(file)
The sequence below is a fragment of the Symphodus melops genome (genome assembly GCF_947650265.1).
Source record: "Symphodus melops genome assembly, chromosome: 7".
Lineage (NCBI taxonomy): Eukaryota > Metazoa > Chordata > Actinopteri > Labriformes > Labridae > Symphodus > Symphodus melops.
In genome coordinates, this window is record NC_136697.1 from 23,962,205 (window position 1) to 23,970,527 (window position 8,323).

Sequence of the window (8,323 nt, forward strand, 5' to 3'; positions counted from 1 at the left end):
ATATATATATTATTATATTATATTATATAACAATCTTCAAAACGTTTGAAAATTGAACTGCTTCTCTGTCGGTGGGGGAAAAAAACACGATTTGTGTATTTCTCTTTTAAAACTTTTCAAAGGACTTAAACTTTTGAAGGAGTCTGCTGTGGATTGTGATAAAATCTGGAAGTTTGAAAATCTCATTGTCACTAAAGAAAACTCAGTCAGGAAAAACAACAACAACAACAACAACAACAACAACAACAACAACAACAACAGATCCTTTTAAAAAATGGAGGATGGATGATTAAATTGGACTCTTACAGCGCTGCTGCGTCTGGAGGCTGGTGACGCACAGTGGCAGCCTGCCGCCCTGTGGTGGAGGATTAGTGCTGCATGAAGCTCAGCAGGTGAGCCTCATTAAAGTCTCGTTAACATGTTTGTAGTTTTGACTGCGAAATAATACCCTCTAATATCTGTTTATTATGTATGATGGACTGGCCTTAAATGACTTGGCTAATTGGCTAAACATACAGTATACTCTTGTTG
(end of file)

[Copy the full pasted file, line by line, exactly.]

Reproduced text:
The sequence below is a fragment of the Symphodus melops genome (genome assembly GCF_947650265.1).
Source record: "Symphodus melops genome assembly, chromosome: 7".
Lineage (NCBI taxonomy): Eukaryota > Metazoa > Chordata > Actinopteri > Labriformes > Labridae > Symphodus > Symphodus melops.
In genome coordinates, this window is record NC_136697.1 from 23,962,205 (window position 1) to 23,970,527 (window position 8,323).

Sequence of the window (8,323 nt, forward strand, 5' to 3'; positions counted from 1 at the left end):
ATATATATATTATTATATTATATTATATAACAATCTTCAAAACGTTTGAAAATTGAACTGCTTCTCTGTCGGTGGGGGAAAAAAACACGATTTGTGTATTTCTCTTTTAAAACTTTTCAAAGGACTTAAACTTTTGAAGGAGTCTGCTGTGGATTGTGATAAAATCTGGAAGTTTGAAAATCTCATTGTCACTAAAGAAAACTCAGTCAGGAAAAACAACAACAACAACAACAACAACAACAACAACAACAACAACAACAGATCCTTTTAAAAAATGGAGGATGGATGATTAAATTGGACTCTTACAGCGCTGCTGCGTCTGGAGGCTGGTGACGCACAGTGGCAGCCTGCCGCCCTGTGGTGGAGGATTAGTGCTGCATGAAGCTCAGCAGGTGAGCCTCATTAAAGTCTCGTTAACATGTTTGTAGTTTTGACTGCGAAATAATACCCTCTAATATCTGTTTATTATGTATGATGGACTGGCCTTAAATGACTTGGCTAATTGGCTAAACATACAGTATACTCTTGTTG